Ways to Promote Academic Integrity and Honor in Remote Teaching and Learning
- Have students sign the online honor code and/or remind them of Smeal’s Honor Code
- Include an Academic Integrity Lesson in Canvas
- Require students to add an academic integrity affirmation to each assignment
- Use Turnitin for written assignments
- Create a remote class “code of conduct” or “netiquette” guidelines to promote a remote environment of honor and integrity. Example netiquette statement.
Etiquette expectations (sometimes called “netiquette”) for online discussions, email, and other forms of communication are clearly stated.
Sample Netiquette language that can be used in your course. You may choose to use it as is or modify it for your purposes.
Communicating online is an everyday activity for most of us; so much so that the tone and form of our communications oftentimes becomes highly informal and abbreviated. A breezy, informal communication style is fine with our friends or but can become problematic when we’re trying to communicate with formal acquaintances (i.e., class instructors) or in situations (such as in online course discussions) where we might be trying to convey or discuss complex ideas with relative strangers.
As online communications are considered part of a college course, your writing style should conform to the rules of Standard English. Accordingly, you should introduce yourself, clearly state your reason for making contact, and use the spell check feature prior to sending or posting. Please refrain from using emoticons, slang, or instant texting terms and never resort to using vulgar language. Don’t use all capital letters as it gives the impression you’re SHOUTING! Finally- be professional and respectful.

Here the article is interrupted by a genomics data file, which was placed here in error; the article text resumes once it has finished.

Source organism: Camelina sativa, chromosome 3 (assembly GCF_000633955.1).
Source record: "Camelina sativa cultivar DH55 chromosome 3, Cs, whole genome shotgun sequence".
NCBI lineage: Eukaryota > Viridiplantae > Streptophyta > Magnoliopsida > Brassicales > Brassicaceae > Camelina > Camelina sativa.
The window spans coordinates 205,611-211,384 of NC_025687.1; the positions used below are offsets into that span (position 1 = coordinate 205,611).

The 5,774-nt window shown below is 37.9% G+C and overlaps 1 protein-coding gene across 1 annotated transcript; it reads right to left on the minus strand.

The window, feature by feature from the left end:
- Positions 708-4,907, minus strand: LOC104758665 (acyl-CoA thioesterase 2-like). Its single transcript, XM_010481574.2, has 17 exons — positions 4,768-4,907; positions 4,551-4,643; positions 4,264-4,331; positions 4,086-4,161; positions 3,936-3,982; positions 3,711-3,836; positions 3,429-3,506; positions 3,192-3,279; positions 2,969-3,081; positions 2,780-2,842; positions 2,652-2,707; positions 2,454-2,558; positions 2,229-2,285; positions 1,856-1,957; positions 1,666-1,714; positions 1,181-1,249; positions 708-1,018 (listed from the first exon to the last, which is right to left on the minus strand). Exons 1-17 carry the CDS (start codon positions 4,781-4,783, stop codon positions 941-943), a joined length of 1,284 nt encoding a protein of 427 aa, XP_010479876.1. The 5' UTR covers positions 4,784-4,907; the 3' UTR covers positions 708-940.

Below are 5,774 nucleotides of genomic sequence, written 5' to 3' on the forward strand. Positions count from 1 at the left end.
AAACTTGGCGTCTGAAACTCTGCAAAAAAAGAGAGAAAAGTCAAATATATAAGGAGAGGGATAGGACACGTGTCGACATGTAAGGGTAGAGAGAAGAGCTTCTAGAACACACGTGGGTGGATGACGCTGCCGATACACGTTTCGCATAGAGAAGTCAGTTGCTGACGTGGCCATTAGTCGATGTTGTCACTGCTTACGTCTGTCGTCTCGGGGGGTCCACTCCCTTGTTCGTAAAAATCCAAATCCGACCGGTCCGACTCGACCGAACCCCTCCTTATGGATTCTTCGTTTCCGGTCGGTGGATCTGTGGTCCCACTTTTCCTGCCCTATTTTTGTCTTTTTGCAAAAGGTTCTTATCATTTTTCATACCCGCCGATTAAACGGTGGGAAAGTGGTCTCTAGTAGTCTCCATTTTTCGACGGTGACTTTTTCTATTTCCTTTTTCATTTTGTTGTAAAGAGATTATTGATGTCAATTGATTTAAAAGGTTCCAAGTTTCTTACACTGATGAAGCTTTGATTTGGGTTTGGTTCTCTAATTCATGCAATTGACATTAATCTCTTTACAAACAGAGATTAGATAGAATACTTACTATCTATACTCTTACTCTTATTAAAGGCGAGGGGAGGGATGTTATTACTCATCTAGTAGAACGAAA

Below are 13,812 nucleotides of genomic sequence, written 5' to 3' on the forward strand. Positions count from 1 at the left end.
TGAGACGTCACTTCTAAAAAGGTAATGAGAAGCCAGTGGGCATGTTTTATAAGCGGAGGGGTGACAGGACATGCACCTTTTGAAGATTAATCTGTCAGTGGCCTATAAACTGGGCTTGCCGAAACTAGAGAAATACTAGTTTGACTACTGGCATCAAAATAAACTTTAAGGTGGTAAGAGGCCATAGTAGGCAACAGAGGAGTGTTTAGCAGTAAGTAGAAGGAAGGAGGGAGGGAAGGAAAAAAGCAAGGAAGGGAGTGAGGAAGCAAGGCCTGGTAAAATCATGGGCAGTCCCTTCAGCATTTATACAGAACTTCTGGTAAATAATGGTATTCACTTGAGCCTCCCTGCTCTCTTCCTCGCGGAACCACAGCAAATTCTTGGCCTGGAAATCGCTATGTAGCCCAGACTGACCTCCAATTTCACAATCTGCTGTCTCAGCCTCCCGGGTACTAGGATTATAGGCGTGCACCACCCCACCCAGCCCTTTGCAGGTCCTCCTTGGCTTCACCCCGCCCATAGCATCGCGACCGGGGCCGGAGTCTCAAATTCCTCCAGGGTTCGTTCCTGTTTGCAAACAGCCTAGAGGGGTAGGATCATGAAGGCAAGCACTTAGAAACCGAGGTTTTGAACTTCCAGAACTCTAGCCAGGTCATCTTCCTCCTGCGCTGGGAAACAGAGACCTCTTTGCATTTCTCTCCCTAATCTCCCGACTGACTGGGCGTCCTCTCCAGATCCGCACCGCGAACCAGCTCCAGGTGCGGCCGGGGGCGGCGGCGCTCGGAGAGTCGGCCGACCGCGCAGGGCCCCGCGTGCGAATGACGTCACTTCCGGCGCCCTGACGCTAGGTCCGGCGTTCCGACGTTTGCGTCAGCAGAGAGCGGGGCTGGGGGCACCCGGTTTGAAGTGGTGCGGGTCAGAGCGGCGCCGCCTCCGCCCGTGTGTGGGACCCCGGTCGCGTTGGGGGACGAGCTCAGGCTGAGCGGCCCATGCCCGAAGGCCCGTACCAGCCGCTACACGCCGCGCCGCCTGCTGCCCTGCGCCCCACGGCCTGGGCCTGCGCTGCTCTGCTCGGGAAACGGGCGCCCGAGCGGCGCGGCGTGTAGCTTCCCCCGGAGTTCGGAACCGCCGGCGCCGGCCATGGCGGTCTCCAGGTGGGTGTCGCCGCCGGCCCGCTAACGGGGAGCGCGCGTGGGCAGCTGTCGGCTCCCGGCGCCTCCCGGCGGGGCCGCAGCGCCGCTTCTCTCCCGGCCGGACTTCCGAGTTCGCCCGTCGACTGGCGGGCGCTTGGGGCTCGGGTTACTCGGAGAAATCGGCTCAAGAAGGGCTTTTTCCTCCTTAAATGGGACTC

Here are some suggestions for contributing to online discussions:
- Ask Nicely. If you are not certain about the meaning of a comment, ask the original poster to elaborate or clarify what they’ve written.
- Be respectful. Recognize and value the experiences, abilities, and knowledge each person brings to class. Acknowledge the diverse perspectives and viewpoints of class members.
- Disagree with ideas, not classmates. When disagreeing with the ideas of another, be sure that your comments are directed toward his or her ideas and not the actual person. Never use personal attacks to express your disagreement.
- Use humor carefully. Be cautious about injecting humor into your comments and remember that it’s easy to misinterpret humor in written language.
- Be calm. If you’re upset, compose a letter or message and save it for 24 hours before you send it.
- Reread messages. Reread any messages before you send them. You’ll catch any errors and notice areas for revision.
The following is a module developed by Michelle Darnell, Penn State’s Director of Honor and Integrity, that focuses on ethical challenges in online teaching.